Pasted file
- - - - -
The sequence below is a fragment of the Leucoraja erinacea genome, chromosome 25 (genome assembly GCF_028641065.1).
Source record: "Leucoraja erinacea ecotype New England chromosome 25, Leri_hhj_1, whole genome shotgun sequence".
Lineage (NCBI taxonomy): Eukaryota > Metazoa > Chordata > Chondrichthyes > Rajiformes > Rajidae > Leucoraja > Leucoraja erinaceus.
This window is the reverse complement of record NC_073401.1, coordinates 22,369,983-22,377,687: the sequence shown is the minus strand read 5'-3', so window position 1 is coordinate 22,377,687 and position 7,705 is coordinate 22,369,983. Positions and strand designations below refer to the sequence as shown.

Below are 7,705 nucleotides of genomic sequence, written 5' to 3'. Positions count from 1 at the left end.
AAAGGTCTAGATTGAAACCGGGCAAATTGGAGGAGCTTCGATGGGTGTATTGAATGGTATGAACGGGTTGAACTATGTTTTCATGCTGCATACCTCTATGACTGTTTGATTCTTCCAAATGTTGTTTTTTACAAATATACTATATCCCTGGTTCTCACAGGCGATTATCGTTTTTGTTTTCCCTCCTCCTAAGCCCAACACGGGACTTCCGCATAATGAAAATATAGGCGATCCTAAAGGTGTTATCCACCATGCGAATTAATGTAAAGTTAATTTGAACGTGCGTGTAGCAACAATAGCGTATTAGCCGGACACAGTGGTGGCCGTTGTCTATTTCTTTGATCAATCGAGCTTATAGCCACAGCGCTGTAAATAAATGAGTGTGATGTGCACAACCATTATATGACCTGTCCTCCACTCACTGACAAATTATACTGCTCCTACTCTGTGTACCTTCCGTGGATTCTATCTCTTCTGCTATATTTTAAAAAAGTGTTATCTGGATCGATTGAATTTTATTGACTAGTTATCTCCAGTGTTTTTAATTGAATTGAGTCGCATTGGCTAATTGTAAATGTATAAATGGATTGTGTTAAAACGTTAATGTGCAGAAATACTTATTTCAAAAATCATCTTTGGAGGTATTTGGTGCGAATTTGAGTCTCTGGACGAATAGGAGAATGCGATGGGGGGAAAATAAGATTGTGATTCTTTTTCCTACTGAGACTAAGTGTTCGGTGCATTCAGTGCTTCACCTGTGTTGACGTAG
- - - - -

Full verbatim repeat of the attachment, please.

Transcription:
The sequence below is a fragment of the Leucoraja erinacea genome, chromosome 25 (genome assembly GCF_028641065.1).
Source record: "Leucoraja erinacea ecotype New England chromosome 25, Leri_hhj_1, whole genome shotgun sequence".
Lineage (NCBI taxonomy): Eukaryota > Metazoa > Chordata > Chondrichthyes > Rajiformes > Rajidae > Leucoraja > Leucoraja erinaceus.
This window is the reverse complement of record NC_073401.1, coordinates 22,369,983-22,377,687: the sequence shown is the minus strand read 5'-3', so window position 1 is coordinate 22,377,687 and position 7,705 is coordinate 22,369,983. Positions and strand designations below refer to the sequence as shown.

Below are 7,705 nucleotides of genomic sequence, written 5' to 3'. Positions count from 1 at the left end.
AAAGGTCTAGATTGAAACCGGGCAAATTGGAGGAGCTTCGATGGGTGTATTGAATGGTATGAACGGGTTGAACTATGTTTTCATGCTGCATACCTCTATGACTGTTTGATTCTTCCAAATGTTGTTTTTTACAAATATACTATATCCCTGGTTCTCACAGGCGATTATCGTTTTTGTTTTCCCTCCTCCTAAGCCCAACACGGGACTTCCGCATAATGAAAATATAGGCGATCCTAAAGGTGTTATCCACCATGCGAATTAATGTAAAGTTAATTTGAACGTGCGTGTAGCAACAATAGCGTATTAGCCGGACACAGTGGTGGCCGTTGTCTATTTCTTTGATCAATCGAGCTTATAGCCACAGCGCTGTAAATAAATGAGTGTGATGTGCACAACCATTATATGACCTGTCCTCCACTCACTGACAAATTATACTGCTCCTACTCTGTGTACCTTCCGTGGATTCTATCTCTTCTGCTATATTTTAAAAAAGTGTTATCTGGATCGATTGAATTTTATTGACTAGTTATCTCCAGTGTTTTTAATTGAATTGAGTCGCATTGGCTAATTGTAAATGTATAAATGGATTGTGTTAAAACGTTAATGTGCAGAAATACTTATTTCAAAAATCATCTTTGGAGGTATTTGGTGCGAATTTGAGTCTCTGGACGAATAGGAGAATGCGATGGGGGGAAAATAAGATTGTGATTCTTTTTCCTACTGAGACTAAGTGTTCGGTGCATTCAGTGCTTCACCTGTGTTGACGTAG